Adults should have a Td booster every 10 years. Statistics from the Centers for Disease Control and Prevention (CDC) show that fewer than half of Americans 60 years of age and older have antibodies against tetanus. The CDC suggests adults may be revaccinated at mid-decade birthdays (for example, 45, 55). Adults who have never been vaccinated against tetanus should get a series of three injections of Td over six to 12 months and then follow the 10-year booster shot schedule.

Side effects of the tetanus vaccine are minor: soreness, redness, or swelling at the site of the injection that appear anytime from a few hours to two days after the vaccination and go away in a day or two. Rare but serious side effects that require immediate treatment by a doctor are serious allergic reactions or deep, aching pain and muscle wasting in the upper arms. These symptoms could start from two days to four weeks after the shot and could continue for months.

In early 2001, a shortage of the tetanus vaccine became evident after the pharmaceutical company Wyeth-Ayerst Laboratories decided to stop production of the tetanus vaccine, leaving Aventis-Pasteur as the sole manufacturer of the vaccine. As a result, hospitals were provided with only a minimal amount of the drug on a weekly basisenough to vaccinate patients with potentially infected wounds and other priority cases. Despite stepped-up production efforts on the part of the manufacturer, however, a spokesperson for Aventis-Pasteur predicted that the shortage would last until the end of 2001, as the vaccine takes 11 months to produce.

Post-exposure care

Keeping wounds and scratches clean is important in preventing infection. Since this organism grows only in the absence of oxygen, wounds must be adequately cleaned of dead tissue and foreign substances. Run cool water over the wound and wash it with a mild soap. Dry it with a clean cloth or sterile gauze. To help prevent infection, apply an antibiotic cream or ointment and cover the wound with a bandage. The longer a wound takes to heal, the greater the chance of infection. If the wound doesn't heal, or, it is red, warm, drains, or swells, consult a doctor.

Following a wound, to produce rapid levels of circulating antibody, a doctor may administer a specific antitoxin (human tetanus immune globulin, TIG) if the individual does not have an adequate history of immunization. The antitoxin is given at the same sitting as a dose of vaccine but at separate sites. Some individuals will report a history of significant allergy to "tetanus shots." In most cases, this occurred in the remote past and was probably due to the previous use of antitoxin derived from horse serum.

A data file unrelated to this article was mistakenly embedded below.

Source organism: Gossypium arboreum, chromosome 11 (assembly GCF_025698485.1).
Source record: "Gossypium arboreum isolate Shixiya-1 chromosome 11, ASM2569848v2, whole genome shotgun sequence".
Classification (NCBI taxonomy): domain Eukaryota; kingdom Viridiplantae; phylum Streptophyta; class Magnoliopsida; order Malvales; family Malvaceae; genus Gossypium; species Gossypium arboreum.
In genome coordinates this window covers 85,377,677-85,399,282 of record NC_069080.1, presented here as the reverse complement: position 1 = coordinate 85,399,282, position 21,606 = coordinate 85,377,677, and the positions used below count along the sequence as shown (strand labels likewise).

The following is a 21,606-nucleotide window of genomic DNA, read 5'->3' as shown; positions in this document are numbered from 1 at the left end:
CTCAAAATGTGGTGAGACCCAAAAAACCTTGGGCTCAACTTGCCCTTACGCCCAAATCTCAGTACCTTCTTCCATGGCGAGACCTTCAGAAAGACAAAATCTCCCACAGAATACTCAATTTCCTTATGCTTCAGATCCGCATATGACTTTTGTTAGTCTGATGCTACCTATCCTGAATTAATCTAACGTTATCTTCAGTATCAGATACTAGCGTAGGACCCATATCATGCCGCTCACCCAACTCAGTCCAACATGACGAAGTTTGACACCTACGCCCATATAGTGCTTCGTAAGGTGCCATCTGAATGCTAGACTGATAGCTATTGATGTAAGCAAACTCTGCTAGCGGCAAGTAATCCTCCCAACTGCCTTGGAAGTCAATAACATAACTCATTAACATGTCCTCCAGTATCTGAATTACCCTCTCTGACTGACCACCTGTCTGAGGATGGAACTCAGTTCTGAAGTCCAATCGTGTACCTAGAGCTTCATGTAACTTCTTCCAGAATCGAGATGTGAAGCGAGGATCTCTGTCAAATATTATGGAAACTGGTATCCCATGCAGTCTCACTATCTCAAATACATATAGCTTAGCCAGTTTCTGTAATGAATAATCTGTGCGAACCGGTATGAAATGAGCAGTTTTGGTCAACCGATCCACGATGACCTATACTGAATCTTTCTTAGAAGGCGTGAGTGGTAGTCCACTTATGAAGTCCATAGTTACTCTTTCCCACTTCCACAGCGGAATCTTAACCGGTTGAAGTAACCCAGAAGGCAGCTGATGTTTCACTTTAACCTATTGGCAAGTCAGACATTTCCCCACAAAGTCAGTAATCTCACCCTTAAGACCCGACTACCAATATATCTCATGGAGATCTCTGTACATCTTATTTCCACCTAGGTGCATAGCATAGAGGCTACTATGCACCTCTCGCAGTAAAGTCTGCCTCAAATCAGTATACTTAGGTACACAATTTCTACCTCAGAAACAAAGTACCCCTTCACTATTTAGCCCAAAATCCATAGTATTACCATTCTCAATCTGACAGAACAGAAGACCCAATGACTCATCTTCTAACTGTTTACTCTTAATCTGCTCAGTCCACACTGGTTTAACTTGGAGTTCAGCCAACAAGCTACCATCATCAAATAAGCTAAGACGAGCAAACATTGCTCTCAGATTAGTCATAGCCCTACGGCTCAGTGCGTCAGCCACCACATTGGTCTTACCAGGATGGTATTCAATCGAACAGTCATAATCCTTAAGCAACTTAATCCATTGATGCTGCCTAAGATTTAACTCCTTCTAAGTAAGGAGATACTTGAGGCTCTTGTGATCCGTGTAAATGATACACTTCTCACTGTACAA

KEY TERMS

Clostridium A genus of deadly bacteria that are responsible for tetanus and other serious diseases, including botulism and gangrene from war wounds. Clostridia thrives without oxygen.

DTaP Diphtheria and tetanus toxoids and accellular pertussis combination vaccine.

DTP Diphtheria, tetanus, and whole-cell pertussis vaccine.

Td Tetanus and diphtheria vaccine.

Toxin A poisonous substance that flows through the body.

Wound Any injury that breaks the skin, including cuts, scratches, and puncture wounds.

Resources

PERIODICALS

Landers, Susan J. "Tetanus vaccine shortage leads to rationing." American Medical News. March 19, 2001. http://www.ama-assn.org/sci-pubs/amnews/pick_01/hlsb0319.htm.

OTHER

"Tetanus." Centers for Disease Control and Prevention. http://www.cdc.gov/nip/publications/pink/tetanus.pdf.

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Tetanus

Tetanus

Definition

Tetanus, also called lockjaw, is a serious disease of the nervous system that can cause uncontrolled muscle spasms and death. It is caused by toxins (poisons) produced by the bacterium Clostridium tetani.

Description

Tetanus occurs when the body is infected with spores of the bacterium C. tetani. This bacterium is found worldwide in soil and animal manure. The spores can remain alive in the soil for years and are resistant to heating and chemical destruction. They are more common in hot, damp environments than in cold or dry ones.

Once spores enter the body through a break in the skin, they begin producing bacteria. These bacteria multiply in areas where there is little oxygen present and produce a toxin that affects the nervous system. The toxin spreads along the nerves of the body, causing the nerves to fire (react). This results in muscle spasms and convulsions.

Transmission

The bacteria that cause tetanus enter the body through a scrape, cut, or wound, in about 70 percent of cases. The most susceptible wounds are those that are caused by blunt trauma such as crushing or by bites . The bacteria can also enter at the site of a burn, bedsore, or frostbite , or be introduced into the body during surgery. In developing countries, newborns often contract tetanus from contaminated instruments used to tie off the umbilical cord after birth. Often the site where the bacteria enter is insignificant, does not become swollen or red, and does not require medical attention. Any time between two and 50 days later (most commonly between days seven and 21 days), the individual begins to show the signs of tetanus.

The severity of the disease is related to several factors:

  • The sooner symptoms appear, the more severe the disease.
  • If the point of entry was in the head or face, symptoms are more severe.
  • The very young and the very old suffer more severe symptoms and higher death rates.

Demographics

With almost universal vaccination starting in the 1940s, tetanus has become rare in the United States. Fewer than 50 cases have been reported annually since 1995. Worldwide, the disease is common, especially in newborns in developing parts of Asia, Africa, and South America where immunization is not universally available. The disease can affect individuals of any race, age, or gender.

Causes and symptoms